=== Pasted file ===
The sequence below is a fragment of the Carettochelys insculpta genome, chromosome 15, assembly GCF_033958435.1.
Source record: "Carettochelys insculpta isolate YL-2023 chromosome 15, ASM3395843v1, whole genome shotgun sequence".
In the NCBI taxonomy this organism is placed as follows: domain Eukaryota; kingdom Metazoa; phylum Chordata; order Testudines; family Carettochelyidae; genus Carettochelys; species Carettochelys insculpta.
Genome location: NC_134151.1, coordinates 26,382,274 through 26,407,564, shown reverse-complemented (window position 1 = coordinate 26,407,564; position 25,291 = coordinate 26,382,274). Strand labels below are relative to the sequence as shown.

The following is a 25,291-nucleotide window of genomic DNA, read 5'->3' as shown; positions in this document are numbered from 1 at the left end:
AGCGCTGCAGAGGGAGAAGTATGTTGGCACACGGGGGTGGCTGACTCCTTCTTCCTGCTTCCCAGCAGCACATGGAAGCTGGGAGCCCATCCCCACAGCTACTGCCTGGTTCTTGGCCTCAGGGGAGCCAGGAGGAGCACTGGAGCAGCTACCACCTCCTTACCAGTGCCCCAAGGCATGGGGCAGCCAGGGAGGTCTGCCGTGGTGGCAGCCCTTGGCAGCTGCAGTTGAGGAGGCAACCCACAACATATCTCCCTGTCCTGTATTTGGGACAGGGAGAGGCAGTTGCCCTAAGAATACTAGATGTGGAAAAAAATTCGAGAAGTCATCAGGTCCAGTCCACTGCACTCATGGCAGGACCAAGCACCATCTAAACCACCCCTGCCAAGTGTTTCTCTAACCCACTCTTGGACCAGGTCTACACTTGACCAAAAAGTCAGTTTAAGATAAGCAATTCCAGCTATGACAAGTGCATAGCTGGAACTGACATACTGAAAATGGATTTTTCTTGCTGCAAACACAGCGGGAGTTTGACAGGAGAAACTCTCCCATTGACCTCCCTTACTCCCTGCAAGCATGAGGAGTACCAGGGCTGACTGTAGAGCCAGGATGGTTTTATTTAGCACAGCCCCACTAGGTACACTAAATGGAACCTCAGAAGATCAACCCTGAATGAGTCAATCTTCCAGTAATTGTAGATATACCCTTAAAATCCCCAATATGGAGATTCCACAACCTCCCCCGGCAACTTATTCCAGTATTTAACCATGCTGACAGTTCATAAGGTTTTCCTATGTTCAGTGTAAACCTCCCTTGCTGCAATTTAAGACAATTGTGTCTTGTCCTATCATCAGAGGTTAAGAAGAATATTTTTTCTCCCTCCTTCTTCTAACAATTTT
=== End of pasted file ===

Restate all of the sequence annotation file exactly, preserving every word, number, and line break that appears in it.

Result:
The sequence below is a fragment of the Carettochelys insculpta genome, chromosome 15, assembly GCF_033958435.1.
Source record: "Carettochelys insculpta isolate YL-2023 chromosome 15, ASM3395843v1, whole genome shotgun sequence".
In the NCBI taxonomy this organism is placed as follows: domain Eukaryota; kingdom Metazoa; phylum Chordata; order Testudines; family Carettochelyidae; genus Carettochelys; species Carettochelys insculpta.
Genome location: NC_134151.1, coordinates 26,382,274 through 26,407,564, shown reverse-complemented (window position 1 = coordinate 26,407,564; position 25,291 = coordinate 26,382,274). Strand labels below are relative to the sequence as shown.

The following is a 25,291-nucleotide window of genomic DNA, read 5'->3' as shown; positions in this document are numbered from 1 at the left end:
AGCGCTGCAGAGGGAGAAGTATGTTGGCACACGGGGGTGGCTGACTCCTTCTTCCTGCTTCCCAGCAGCACATGGAAGCTGGGAGCCCATCCCCACAGCTACTGCCTGGTTCTTGGCCTCAGGGGAGCCAGGAGGAGCACTGGAGCAGCTACCACCTCCTTACCAGTGCCCCAAGGCATGGGGCAGCCAGGGAGGTCTGCCGTGGTGGCAGCCCTTGGCAGCTGCAGTTGAGGAGGCAACCCACAACATATCTCCCTGTCCTGTATTTGGGACAGGGAGAGGCAGTTGCCCTAAGAATACTAGATGTGGAAAAAAATTCGAGAAGTCATCAGGTCCAGTCCACTGCACTCATGGCAGGACCAAGCACCATCTAAACCACCCCTGCCAAGTGTTTCTCTAACCCACTCTTGGACCAGGTCTACACTTGACCAAAAAGTCAGTTTAAGATAAGCAATTCCAGCTATGACAAGTGCATAGCTGGAACTGACATACTGAAAATGGATTTTTCTTGCTGCAAACACAGCGGGAGTTTGACAGGAGAAACTCTCCCATTGACCTCCCTTACTCCCTGCAAGCATGAGGAGTACCAGGGCTGACTGTAGAGCCAGGATGGTTTTATTTAGCACAGCCCCACTAGGTACACTAAATGGAACCTCAGAAGATCAACCCTGAATGAGTCAATCTTCCAGTAATTGTAGATATACCCTTAAAATCCCCAATATGGAGATTCCACAACCTCCCCCGGCAACTTATTCCAGTATTTAACCATGCTGACAGTTCATAAGGTTTTCCTATGTTCAGTGTAAACCTCCCTTGCTGCAATTTAAGACAATTGTGTCTTGTCCTATCATCAGAGGTTAAGAAGAATATTTTTTCTCCCTCCTTCTTCTAACAATTTT